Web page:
> alone control flow statements (especially return, break, ...) could
> get really messy. It obscures analysis Cython can do on the code, such
> as whether variables are used or what values they may take. Little
> code snippets are not always local either, e.g. do they often need to
> refer to variables (or headers) referenced elsewhere. And they must
> all be mutually compatible.

Like gcc's asm, let's let adults do what they want and let them worry about
the consequences of flow control/stray includes. I'm not even sure how most
of this would be an issue (switch/break/if) if you are properly nesting
pyxd output.  The only thing I think is an issue here is mangled names.  I
haven't yet figured out why (cdef) variable names must be mangled.  Can you
explain?  Maybe we add an option to allow it to be unmangled in their
declaration? C++ has extern "C" for example.

> That's aside from the jarring nature of interleaving Python and C++
> code. Would semicolons be required? How would parsers (including IDEs)
> handle the C++ snippets? Or would they be placed in opaque
> strings/comments (which I'd rather avoid)?

Opaque strings.  It's a good and time tested solution to the issue.  I'm
very happy with it in the contexts I use it in.

> Feels like you want PyInline or weave.inline, but at compile time.

You must realize that almost any other python driven way to compile c-code
in the spirit these projects do is deprecated/dead.  Cython has absorbed
all the reputation and users that didn't go to pure-c/boost.python -
pybind11 is the new kid on the block there so I'm not including it (I'm of
the opinion that SWIG users stayed unchanged).  Community
belief/QA/designers/google all think of Cython first.  Weave has
effectively closed up it's doors and I'm not even sure it had the power to
do what I wanted anyway because Cython provides a language that eases the
data-extraction/typecasting part of inlining C/C++.

> > The alternative to not having this construct is a concrete wall.  I'll
> have
> > to segment up files for C++ for the rest of time until I get function
> forms
> > that Cython can handle. At that point I just say screw it and use boost
> > python.  Of course cython does the definitions, data extraction, and
> > compilation so much easier than boost.python.  It would be a shame to not
> > consider this plight C++ developers have been cornered into and you can't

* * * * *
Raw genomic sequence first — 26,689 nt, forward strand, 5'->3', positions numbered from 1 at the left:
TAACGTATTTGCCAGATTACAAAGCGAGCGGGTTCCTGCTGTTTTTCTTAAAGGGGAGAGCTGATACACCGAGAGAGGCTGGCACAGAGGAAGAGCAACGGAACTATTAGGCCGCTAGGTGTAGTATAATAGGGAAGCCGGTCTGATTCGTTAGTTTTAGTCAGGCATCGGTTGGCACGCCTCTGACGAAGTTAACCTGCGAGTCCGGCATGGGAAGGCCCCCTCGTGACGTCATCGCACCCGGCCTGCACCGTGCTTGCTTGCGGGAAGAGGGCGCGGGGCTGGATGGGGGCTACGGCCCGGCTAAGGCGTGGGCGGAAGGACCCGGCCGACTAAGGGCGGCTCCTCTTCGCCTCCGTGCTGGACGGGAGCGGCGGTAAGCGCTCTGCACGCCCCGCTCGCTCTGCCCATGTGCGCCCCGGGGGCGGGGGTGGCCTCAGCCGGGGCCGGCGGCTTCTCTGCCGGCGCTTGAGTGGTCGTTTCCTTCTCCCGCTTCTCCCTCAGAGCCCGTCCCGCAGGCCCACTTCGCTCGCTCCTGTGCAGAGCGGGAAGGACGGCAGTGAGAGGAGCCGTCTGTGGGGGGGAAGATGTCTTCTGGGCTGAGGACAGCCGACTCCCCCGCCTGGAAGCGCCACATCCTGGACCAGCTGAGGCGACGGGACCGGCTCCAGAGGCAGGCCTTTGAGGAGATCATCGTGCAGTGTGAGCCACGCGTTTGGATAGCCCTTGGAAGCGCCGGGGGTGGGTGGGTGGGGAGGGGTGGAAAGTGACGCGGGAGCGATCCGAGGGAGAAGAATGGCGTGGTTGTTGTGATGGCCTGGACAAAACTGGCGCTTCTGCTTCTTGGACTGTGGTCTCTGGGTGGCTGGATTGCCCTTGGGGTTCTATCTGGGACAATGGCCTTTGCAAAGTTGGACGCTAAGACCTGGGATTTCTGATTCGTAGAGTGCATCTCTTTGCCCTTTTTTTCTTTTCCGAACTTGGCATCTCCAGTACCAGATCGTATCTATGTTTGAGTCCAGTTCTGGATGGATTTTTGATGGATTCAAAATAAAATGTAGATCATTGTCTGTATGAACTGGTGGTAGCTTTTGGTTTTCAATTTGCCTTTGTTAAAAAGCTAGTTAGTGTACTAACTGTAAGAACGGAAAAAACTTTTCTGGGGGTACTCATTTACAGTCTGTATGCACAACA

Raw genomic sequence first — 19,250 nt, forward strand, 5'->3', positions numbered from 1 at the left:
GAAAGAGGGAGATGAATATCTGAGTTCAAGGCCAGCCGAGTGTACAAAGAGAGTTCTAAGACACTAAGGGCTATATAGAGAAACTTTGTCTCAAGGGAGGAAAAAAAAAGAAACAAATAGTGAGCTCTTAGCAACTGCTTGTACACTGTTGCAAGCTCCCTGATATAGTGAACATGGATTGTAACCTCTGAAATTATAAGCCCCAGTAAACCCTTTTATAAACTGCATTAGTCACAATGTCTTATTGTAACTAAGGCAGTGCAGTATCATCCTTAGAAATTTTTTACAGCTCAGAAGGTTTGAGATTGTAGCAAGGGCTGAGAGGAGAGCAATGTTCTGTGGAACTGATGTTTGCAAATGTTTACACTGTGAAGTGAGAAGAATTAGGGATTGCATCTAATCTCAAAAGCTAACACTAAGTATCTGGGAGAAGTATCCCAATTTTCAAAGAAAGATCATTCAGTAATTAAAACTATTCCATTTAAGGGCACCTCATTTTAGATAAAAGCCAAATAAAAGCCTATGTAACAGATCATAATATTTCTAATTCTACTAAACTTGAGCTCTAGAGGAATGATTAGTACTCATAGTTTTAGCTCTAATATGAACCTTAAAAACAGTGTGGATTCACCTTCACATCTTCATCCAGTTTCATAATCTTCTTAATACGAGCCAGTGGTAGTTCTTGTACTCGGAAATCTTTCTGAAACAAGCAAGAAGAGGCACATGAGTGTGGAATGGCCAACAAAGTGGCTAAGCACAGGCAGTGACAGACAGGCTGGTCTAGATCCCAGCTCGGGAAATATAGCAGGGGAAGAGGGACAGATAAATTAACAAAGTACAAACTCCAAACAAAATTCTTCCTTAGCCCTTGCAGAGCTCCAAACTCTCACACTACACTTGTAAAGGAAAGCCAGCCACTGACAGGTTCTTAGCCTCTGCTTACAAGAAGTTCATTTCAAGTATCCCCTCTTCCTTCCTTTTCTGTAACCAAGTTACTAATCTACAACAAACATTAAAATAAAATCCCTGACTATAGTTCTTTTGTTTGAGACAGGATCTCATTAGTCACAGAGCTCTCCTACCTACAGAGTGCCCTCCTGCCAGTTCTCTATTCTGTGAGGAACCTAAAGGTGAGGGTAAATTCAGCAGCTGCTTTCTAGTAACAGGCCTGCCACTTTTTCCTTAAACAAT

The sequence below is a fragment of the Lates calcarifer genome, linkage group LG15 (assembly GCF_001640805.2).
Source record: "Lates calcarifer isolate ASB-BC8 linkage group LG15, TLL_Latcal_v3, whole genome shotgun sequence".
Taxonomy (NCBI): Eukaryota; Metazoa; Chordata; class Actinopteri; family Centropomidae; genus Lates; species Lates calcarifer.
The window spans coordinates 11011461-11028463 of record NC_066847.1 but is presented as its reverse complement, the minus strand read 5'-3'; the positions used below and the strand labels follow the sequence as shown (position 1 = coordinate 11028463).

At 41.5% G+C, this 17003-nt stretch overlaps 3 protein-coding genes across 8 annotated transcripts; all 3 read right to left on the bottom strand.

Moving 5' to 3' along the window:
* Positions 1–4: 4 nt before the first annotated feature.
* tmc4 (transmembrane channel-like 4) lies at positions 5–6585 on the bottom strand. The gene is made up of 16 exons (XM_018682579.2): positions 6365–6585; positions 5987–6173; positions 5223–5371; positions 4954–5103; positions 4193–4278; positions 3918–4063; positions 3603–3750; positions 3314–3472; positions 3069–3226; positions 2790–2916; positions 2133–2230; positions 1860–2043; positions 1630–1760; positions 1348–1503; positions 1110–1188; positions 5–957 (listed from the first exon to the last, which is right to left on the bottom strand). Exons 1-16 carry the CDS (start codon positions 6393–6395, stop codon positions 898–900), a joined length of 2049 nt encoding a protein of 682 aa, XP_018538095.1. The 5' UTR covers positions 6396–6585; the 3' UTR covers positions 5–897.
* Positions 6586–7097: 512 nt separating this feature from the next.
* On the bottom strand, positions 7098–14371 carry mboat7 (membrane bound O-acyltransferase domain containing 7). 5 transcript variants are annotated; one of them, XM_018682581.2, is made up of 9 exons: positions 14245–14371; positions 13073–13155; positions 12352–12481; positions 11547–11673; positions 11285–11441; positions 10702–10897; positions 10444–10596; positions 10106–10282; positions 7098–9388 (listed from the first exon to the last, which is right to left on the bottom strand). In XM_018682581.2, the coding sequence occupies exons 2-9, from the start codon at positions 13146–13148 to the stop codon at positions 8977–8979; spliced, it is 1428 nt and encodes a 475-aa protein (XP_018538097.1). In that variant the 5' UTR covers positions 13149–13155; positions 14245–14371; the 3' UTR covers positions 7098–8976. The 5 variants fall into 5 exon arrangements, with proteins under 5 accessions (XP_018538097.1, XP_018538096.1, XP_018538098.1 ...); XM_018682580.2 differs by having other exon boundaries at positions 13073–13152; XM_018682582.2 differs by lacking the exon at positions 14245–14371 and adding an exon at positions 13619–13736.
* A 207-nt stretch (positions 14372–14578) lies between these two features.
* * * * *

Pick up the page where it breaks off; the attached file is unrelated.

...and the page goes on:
> > say the C++ libraries are broken, it is the strategy Cython is taking
> that
> > cannot work.
> Some C++ libraries are not very amenable to being used outside a C++
> context. They don't expose an "FFI-friendly" interface and calling
> them from other languages is more painful. That doesn't mean they're
> broken, just C++ centric.
> The strategy that Cython uses is that you use (as close to possible)
> Python structures and syntax to write your bindings. This is great for
> people who know and understand Python, but for those who would rather
> write their code (including bindings) in C++ there's Boost.Python and
> others (including writing C extensions by hand).

As a multi-year user and contributor to the project of Boost.Python, it's
not all it's cracked up to be - Cython with inline C/C++ is often a better
approach (and better for scientific code acceleration/glue).
Boost.Python's autoconversion magic is very unpredictable/broken - and this
is required.  I'm interested in Pybind for large projects but not as much
as in Cython for numeric processing.  Writing C extensions by hand is
usually a waste of time, which is why so many people tried to automate it.

Cython's audience *I believe* is not people not knowing C/C++ and only
familiar with python but is C/C++ users trying to wrap stuff with Cython.
Further, I don't see how this is detrimental - it's segmented.  For small
stuff the cognitive burden of finding and going to an external file is far
higher which is the way I've seen it end up so far.

> If your library is full of C++isms, another option is to create a C
> wrapper, and expose that to Python (which is what people did before
> there was any C++ support). If exposing these as Python functions,
> with automatic conversion to/from Python types is the primary value
> you're getting from Cython, simply declare these as cpdef functions in
> your extern blocks and wrappers will automatically be created. If your
> C wrappers are simple enough, you might even be able to auto-generate
> the .pxd and .pyx files with some of the tools listed at
> https://github.com/cython/cython/wiki/AutoPxd . Yes, you'd have your
> C++ code in a C++ file and "Python" code in a .pyx file rather than
> interleaving them, but the amount of code you write would be the same.

So many nopes to this approach.  I listed it myself effectively above, just
not the autopxd part.  No I don't want to make C bindings for all of C++
libraries, I don't buy this saved anything and only creates a ridiculous
amount of work again where the cost (far) exceeds the gains.